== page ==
Cover crop strategies workshop at MSU
May 26, 2008 By Michigan State University
May 21, 2008, East Lansing, Mich.
– As the costs of fertilizers and other inputs rise, so does the use of
cover crops in all agricultural systems.
May 21, 2008, East Lansing, Mich. – As the costs of fertilizers and other inputs rise, so does the use of cover crops in all agricultural systems.
To help vegetable growers explore options for using cover crops to build soil quality and recycle nitrogen, the Michigan State University (MSU) vegetable team is hosting a workshop June 12 from 9 a.m. to 5 p.m. at the MSU W.K. Kellogg Biological Station (KBS) near Hickory Corners, Mich.
“Cover Cropping in Vegetable Systems – An Essential Tool for Sustainable and Organic Farmers” will provide growers, agribusiness representatives, extension educators and agency staff members with an opportunity to learn about cover crop systems, hear practical advice from researchers and hear about their latest findings.
A wide variety of cover crops can provide a sustainable foundation for organic production of field crops or vegetables and fit into varying time frames.
Speakers include Anne Verhallen, soil management specialist with the Ontario Ministry of Agriculture, Food and Rural Affairs , and Dr. George Abawi, professor of plant pathology and international agriculture at the Cornell University Agriculture Experiment Station in Geneva, N.Y.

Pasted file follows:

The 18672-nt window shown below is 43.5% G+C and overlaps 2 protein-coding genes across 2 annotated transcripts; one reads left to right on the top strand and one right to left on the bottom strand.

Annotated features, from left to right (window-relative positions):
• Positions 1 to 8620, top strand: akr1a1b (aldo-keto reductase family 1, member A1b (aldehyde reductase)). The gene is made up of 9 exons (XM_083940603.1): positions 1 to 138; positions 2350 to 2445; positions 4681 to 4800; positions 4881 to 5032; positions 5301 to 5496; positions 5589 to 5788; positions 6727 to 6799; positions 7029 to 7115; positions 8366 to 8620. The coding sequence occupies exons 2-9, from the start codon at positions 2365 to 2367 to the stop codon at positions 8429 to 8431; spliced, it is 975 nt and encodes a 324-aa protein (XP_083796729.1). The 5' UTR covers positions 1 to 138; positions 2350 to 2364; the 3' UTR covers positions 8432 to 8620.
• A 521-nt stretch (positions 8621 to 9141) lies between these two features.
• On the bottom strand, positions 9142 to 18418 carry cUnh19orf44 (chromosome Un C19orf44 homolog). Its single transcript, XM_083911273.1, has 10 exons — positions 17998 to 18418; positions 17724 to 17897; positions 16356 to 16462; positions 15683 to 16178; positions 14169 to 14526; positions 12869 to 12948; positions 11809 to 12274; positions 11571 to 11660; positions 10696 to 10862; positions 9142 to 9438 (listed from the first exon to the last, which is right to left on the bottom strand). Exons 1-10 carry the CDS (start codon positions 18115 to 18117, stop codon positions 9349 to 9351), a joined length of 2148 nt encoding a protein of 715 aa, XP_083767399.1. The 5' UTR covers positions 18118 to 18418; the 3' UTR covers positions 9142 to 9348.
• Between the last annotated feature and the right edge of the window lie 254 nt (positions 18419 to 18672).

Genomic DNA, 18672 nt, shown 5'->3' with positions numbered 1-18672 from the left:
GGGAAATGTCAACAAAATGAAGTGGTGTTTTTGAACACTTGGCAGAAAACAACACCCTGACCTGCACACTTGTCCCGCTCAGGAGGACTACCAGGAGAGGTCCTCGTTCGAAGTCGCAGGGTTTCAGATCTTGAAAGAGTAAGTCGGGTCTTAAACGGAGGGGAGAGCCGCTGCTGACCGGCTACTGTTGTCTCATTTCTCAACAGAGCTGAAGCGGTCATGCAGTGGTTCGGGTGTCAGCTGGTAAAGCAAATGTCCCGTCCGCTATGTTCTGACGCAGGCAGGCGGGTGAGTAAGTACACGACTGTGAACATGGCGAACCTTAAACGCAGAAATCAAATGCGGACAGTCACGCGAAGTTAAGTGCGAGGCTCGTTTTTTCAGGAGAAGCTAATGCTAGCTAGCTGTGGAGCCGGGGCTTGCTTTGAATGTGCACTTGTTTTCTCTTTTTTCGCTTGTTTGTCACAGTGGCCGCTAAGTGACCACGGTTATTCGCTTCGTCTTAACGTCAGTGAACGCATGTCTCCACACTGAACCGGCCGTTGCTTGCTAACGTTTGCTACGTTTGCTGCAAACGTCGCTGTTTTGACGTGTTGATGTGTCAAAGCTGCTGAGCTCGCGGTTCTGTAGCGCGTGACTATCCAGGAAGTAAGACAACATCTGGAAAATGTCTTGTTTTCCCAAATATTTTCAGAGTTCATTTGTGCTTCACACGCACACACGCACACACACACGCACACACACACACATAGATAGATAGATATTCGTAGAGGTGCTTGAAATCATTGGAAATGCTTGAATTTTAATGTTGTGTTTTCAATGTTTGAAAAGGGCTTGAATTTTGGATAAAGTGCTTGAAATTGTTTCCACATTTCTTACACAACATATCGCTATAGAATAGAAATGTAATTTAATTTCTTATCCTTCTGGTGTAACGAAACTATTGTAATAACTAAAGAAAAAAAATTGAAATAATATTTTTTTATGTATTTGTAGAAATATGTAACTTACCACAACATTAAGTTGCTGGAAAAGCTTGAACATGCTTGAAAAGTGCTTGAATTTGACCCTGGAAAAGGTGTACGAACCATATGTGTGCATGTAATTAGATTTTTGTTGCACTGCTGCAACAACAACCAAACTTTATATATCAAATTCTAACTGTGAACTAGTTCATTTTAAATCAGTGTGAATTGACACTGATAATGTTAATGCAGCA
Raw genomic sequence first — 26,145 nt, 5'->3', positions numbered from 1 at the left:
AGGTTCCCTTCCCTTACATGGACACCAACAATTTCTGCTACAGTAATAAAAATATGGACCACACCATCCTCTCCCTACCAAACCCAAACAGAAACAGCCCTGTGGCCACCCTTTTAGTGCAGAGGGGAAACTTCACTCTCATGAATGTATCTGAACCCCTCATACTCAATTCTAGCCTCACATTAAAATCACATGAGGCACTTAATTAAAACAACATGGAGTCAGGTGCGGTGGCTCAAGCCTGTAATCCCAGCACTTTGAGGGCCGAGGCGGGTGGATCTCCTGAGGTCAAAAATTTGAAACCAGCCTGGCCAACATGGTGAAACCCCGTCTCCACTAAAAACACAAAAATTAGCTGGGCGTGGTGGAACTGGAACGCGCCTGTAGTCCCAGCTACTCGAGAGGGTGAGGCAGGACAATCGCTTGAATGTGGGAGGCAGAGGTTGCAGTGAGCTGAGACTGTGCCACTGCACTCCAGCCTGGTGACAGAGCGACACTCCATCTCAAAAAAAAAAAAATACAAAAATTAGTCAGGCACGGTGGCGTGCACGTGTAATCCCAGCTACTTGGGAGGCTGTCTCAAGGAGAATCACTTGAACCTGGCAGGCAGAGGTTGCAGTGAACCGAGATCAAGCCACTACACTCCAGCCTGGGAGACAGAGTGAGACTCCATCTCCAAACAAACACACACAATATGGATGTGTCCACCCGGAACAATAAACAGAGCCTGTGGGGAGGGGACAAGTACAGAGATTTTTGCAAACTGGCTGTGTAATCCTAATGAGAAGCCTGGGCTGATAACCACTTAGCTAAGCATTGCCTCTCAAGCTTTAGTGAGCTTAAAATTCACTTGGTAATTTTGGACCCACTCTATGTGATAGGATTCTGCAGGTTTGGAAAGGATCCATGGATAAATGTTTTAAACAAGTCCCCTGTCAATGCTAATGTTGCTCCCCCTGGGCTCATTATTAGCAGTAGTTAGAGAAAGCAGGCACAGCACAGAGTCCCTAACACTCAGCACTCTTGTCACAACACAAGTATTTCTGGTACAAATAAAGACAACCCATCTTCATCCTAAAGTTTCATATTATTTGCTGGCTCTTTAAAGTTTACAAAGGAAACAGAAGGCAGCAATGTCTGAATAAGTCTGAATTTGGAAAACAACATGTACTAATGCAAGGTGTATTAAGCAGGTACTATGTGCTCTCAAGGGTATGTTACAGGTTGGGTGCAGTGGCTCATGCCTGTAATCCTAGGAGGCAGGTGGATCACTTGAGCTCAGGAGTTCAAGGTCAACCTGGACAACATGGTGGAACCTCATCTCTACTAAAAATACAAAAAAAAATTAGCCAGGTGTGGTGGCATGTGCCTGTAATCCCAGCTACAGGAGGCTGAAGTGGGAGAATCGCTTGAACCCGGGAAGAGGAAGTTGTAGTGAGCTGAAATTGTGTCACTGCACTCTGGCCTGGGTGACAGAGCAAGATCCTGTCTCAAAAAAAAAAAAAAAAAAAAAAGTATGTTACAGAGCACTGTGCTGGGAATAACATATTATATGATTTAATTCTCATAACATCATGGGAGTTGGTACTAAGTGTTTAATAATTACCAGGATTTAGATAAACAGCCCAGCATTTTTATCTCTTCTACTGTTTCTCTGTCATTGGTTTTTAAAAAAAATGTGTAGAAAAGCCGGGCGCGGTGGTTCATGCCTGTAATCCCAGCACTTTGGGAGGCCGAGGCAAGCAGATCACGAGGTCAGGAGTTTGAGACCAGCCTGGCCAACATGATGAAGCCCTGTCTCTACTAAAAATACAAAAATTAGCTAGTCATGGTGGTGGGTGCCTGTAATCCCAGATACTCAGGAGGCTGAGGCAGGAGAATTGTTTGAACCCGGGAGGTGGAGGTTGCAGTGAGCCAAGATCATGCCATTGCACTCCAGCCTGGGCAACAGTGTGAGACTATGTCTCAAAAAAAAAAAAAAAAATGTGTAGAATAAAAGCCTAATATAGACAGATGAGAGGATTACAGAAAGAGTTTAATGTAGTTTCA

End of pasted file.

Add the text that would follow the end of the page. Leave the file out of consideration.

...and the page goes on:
Verhallen will discuss her work to investigate opportunities afforded by cover crops in vegetable systems and their ability to contribute to soil quality. Dr. Abawi will discuss how cover crops affect crop health, including how to use cover crops to control soil-borne pathogens such as nematodes and root rots, and how to incorporate cover crops in any farm system.
The registration fee is $25 before June 6 and $40 after that date. Registration includes educational sessions, lunch, a copy of “Managing Cover Crops Profitably” and a tour of the cover crop research program plots at the Kellogg Biological Station.
Registration information and an agenda can be found online at http://www.michiganorganic.msu.edu . People may also call the Oceana County MSU Extension office at 231-873-2129 or e-mail email@example.com .
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